A handful of British civil servants who were sympathetic to the aspirations of the educated Indians were likewise convinced of the need for a national organisation. They included Sir William Wedderburn, A Bombay civil servant, at whose suggestion in 1883 Dadabhai Naoroji established the Voice of India, a monthly digest of extracts from the local Indian press, and Allan Octavian Hume, a Bengal civil servant with specialist knowledge of Indian agriculture and an absorbing interest in ornithology. Hume had come to India before the 1857 rebellion with a bias in favour of the educated Indian inherited from his radical father. Eccentric and egocentric, he regarded him-self as an authority on Indian opinion and never ceased to convey to a succession of Viceroys his own obsessive fear that another rebellion would ensue if the British persisted in their disregard for the aspirations of educated Indians. Passed over for a younger but less able man for a vacancy on the Viceroy's Council and then deprived of his post as secretary to the Bengal government, Hume retired from the civil service in 1882 but continued to act as an unofficial and self-appointed go-between between the official world of the Indian government and the world of the educated Indian. In May 1885 he informed the Viceroy, Lord Dufferin, that he and his Indian colleagues intended to form an Indian National Union. Plans were being made to hold its first conference at Poona towards the end of the year with Lord Reay, the governor of Bombay, in the chair and with other officials in attendance. Dufferin did not object to a conference but thought it 'absurd' that a governor should be invited to preside over a meeting which would inevitably criticise government policy and formulate impossible demands. In the event a conference was convened, but without Lord Reay and not at Poona as originally planned because of an out-break of cholera. Instead it was held at Bombay on 28, 29 and 30 December 1885. Before the conference opened the decision was taken to change the name from the Indian National Union to the Indian National Congress.

The Bombay meeting in December 1885 was attended by seventy-two representatives, over half of whom came from the Bombay Presidency with smaller numbers attending from Madras, Bengal, the North-Western Provinces and the Punjab. One speaker described the proceedings as 'the beginning of a national political life', a sentiment echoed in the Indian press. The Indian Mirror referred to the Bombay meeting as 'an important chapter in the history of British rule in India', while the Hindu wrote of Indians commemorating 'the birth of their national unity'. Such claims were perhaps somewhat exaggerated. Although it continued to gather support, attracting over 1200 people to its fourth meeting at Allahabad in 1888, the early Congress did not represent a significant new force. In terms of its aims, support and methods, it was no different from the presidency political associa-tions out of which it had grown. It continued to press for simultaneous civil service entrance ex-aminations in London and India and for reform of the legislative councils. It continued to represent the interests of the middle class professions and had a membership based on an overwhelming preponderance of lawyers. It continued to believe that it could influence government policy in India by orchestrating publicity and propaganda campaigns in Britain. In 1889 a British Committee of the Indian National Congress was established in London and in 1892, at the second attempt, Dadabhai Naoroji secured election to the House of Commons. In Britain, Congress spent more money than it did in India and it also had a journal, which was more than it had in India. Between annual sessions in India, Congress was scarcely visible and was kept alive by the untiring efforts of Hume who became its first General Secretary.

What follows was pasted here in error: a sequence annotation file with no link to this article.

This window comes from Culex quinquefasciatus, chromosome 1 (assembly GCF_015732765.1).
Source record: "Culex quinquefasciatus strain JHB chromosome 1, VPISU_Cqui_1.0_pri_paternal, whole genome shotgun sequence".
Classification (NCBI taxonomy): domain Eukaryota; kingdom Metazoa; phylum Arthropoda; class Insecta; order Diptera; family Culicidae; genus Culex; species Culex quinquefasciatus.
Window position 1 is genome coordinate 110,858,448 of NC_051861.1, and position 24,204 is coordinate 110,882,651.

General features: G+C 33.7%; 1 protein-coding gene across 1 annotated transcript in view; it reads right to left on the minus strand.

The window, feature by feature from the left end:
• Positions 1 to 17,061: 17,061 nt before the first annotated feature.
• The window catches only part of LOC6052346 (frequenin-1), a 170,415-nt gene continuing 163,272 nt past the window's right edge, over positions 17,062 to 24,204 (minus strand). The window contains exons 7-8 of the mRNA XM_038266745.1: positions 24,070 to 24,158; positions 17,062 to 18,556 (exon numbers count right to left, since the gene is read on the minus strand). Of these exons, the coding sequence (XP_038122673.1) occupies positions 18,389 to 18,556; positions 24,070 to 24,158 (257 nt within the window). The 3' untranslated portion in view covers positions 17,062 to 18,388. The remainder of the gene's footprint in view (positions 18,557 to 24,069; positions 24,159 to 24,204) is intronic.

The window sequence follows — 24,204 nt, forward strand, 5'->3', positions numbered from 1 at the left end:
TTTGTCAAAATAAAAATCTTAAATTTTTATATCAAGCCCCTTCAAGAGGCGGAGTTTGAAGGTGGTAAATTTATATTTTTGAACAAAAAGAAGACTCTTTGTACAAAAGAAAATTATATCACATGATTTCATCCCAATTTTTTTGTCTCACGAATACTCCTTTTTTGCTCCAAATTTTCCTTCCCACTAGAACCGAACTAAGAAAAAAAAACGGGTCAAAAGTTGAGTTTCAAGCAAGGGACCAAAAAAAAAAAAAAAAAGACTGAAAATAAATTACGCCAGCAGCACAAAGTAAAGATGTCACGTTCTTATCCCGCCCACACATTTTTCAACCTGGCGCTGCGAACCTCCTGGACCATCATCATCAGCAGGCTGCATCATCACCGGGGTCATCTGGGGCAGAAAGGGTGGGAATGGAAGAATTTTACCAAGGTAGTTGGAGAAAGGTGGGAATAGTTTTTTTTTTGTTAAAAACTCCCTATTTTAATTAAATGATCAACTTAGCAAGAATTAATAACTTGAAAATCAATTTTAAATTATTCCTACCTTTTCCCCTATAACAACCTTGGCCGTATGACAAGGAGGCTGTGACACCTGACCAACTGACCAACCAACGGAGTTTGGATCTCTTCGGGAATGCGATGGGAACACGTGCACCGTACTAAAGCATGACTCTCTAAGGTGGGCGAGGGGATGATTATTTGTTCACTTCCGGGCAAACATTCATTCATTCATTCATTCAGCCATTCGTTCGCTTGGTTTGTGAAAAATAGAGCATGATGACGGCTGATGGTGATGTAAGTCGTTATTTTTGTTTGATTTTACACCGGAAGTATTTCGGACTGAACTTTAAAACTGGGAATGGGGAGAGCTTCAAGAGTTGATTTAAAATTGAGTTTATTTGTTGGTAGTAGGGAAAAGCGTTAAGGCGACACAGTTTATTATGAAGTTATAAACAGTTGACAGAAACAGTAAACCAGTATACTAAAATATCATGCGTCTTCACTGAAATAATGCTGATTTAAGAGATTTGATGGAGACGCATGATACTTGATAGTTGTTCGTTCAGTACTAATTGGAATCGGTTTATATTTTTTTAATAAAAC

The Bombay Congress of 1885 was nonetheless significant in that it represented the first occasion on which representatives of the Indian middle classes who shared similar interests, values and aspirations had come together in what they clearly regarded as a national forum. Henceforth the annual session became the high point of the political year, as well as a major social event. The leaders of the early Congress were anxious to dispel the notion that theirs was a disloyal movement. When, in his presidential speech at the second Congress at Calcutta in 1886, Naoroji put the question: 'Is this Congress a nursery for sedition and rebellion against the British government?', the delegates cried 'no, no', and when, continuing, he asked, 'or is it another stone in the foundation of the stability of that Government?', the answer came back 'yes, yes'. Congress therefore stood, not for the ending of the Raj, but for reforms within the continuing framework of British rule. The British, however, remained unresponsive to the aspirations of Congress. Within only three Years Dufferin was writing of Congress as that 'infinitesimal section of the Indian community' which had been 'tinctured either directly or indirectly with an infusion of European education, European political ideas, and European literature'. Lord Curzon, Viceroy at the turn of the century, was even more dismissive. Believing that Congress was 'tottering to its fall', it became his ambition to 'assist it to a peaceful demise'. This contemptuous attitude, allied to Curzon's partition of Bengal in 1905, persuaded a younger generation of Congress supporters that constitutional methods were futile and that they would have to become more militant. It was not, however, until Gandhi emerged as a national leader at the end of the First World War that Congress was transformed into a mass movement with the popular support needed to spearhead the campaigns which led to India's independence in 1947.